Ludwig van BEETHOVEN (1770-1827)
Piano Sonata in A major Op.101 (1816) [21:00]
Piano Sonata in B flat major Op.106 Hammerklavier (1817-18) [43:33]
Vladimir Feltsman (piano)
rec. 1998 by MusicMasters
NIMBUS NI 2561 [64:33]

Iím aware the Feltsman has garnered some fine reviews for his concert recitals, but Iíve only been able to listen to him on disc where he seems Ė or seemed, as Iíve heard only his older recordings Ė to operate on a lower level of voltage. I found his textual emendations to the Goldberg Variations to be less than admirable, and here my encounter with his Beethoven, though somewhat more positive, is certainly not unmixed.

Listening without preconceptions, but with visions of him as titanic in concert, proved a mixed blessing in the Hammerklavier. I was listening for things that didnít come. Granted this recording derives from a well recorded session for MusicMasters back in 1998, but there is something almost half-hearted about some of the playing that makes me wonder whether he was entirely comfortable in the studio. This element of short-breathed phrasing tends to sap the sonata of its power and stature and even in the slow movement there is a curious sense of a lack of engagement. This is odd because Feltsman is not at all a cold player, or an objectifying interpreter, but what his playing lacks Ė here Ė is a sense of cumulative development, and a sense of intimacy as well; things are kept at just too much of a remove, tonally and expressively. Thereís plenty of clarity in the finale, and the gaunter sonorities evoked seem to suite Feltsman better but again, disappointingly, there is a lack of cumulative development. Things donít sound remorseless enough, or compelling enough.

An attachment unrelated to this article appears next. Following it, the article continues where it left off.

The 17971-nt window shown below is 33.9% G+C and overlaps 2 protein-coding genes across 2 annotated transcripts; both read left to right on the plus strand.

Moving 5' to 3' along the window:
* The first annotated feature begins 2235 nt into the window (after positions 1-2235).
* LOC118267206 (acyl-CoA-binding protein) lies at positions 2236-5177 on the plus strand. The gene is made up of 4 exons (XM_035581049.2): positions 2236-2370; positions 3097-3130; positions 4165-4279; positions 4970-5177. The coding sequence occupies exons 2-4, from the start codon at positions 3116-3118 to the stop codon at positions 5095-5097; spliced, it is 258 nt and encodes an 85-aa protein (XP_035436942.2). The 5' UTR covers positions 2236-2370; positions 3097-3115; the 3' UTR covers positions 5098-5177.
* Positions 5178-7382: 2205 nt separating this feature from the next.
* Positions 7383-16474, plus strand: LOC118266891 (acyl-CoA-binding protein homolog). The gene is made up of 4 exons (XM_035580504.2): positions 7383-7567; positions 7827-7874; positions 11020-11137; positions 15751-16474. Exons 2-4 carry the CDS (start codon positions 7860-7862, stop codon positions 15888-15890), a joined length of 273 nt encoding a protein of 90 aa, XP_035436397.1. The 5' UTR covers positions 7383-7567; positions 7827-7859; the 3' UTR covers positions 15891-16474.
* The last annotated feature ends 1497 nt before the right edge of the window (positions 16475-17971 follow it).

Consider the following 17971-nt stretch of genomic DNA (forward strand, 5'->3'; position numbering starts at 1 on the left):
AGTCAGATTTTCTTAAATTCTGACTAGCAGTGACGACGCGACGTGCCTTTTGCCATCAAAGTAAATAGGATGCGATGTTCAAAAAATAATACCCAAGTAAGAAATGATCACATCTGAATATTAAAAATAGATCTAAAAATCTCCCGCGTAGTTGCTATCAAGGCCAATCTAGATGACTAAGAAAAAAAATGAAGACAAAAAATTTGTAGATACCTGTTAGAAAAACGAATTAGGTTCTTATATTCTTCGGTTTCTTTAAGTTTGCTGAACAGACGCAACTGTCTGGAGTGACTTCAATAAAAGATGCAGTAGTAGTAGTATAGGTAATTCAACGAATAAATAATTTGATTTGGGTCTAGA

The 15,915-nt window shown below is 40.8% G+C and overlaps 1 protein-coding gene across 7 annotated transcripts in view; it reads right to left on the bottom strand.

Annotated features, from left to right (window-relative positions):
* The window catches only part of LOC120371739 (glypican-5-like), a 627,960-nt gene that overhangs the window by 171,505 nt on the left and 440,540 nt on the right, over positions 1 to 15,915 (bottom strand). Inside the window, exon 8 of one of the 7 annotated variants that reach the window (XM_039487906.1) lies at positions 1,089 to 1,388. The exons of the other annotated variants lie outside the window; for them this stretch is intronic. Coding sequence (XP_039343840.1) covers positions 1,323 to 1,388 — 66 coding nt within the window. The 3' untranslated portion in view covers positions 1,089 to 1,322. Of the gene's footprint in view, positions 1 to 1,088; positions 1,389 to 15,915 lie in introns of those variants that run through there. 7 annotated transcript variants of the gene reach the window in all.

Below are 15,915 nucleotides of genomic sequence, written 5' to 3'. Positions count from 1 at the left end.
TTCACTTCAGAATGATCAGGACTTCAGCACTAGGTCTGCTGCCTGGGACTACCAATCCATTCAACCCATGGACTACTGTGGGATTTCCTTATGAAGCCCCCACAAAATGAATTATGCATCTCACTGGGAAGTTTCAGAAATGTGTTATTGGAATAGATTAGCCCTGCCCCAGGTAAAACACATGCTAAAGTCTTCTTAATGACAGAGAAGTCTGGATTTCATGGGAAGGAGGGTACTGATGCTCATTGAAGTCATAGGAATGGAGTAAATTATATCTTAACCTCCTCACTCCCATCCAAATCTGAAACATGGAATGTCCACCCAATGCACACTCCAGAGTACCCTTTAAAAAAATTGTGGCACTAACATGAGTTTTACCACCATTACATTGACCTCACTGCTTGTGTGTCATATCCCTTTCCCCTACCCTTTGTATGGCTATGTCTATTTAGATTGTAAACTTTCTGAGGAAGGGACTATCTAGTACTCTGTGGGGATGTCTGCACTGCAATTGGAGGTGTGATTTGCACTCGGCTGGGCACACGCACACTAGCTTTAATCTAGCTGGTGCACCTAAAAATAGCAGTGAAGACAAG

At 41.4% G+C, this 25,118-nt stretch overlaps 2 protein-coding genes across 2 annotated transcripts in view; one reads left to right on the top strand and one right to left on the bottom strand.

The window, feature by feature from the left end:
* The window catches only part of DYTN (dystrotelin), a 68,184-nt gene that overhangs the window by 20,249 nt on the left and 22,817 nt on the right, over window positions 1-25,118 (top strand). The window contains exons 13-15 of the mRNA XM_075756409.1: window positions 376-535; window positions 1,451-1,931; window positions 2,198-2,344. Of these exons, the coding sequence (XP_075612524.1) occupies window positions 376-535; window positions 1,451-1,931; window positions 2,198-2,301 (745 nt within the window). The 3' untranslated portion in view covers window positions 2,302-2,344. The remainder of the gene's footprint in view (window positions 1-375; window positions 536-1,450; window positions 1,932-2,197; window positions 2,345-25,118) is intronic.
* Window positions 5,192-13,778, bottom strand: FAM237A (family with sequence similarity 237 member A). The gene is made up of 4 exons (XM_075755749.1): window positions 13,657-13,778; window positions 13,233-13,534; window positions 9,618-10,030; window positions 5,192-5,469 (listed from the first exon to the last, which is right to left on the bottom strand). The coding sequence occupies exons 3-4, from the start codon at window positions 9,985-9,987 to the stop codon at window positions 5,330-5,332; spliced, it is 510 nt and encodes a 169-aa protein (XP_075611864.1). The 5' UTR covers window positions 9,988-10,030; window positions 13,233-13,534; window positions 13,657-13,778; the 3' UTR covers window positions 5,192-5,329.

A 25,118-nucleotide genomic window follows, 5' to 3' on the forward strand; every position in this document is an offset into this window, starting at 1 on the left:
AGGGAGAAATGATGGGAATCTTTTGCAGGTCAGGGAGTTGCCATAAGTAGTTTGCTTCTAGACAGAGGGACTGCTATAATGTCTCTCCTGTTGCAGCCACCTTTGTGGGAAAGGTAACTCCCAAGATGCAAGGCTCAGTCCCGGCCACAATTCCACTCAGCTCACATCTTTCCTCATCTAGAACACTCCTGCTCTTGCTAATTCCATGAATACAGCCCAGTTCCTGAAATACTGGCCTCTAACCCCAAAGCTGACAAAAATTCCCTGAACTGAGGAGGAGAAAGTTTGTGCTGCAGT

Iím afraid I found the same sets of weaknesses in the companion sonata, the A major, in which the knotty phrasing in the first movement is something of a stumbling block. Clearly his approach will have its admirers, more attuned to his kind of sensibility than I, but I do find his playing frustrating and awkward, and, in a word, inhibited.

Jonathan Woolf

I find Feltsmanís playing here frustrating and awkward, and, in a word, inhibited.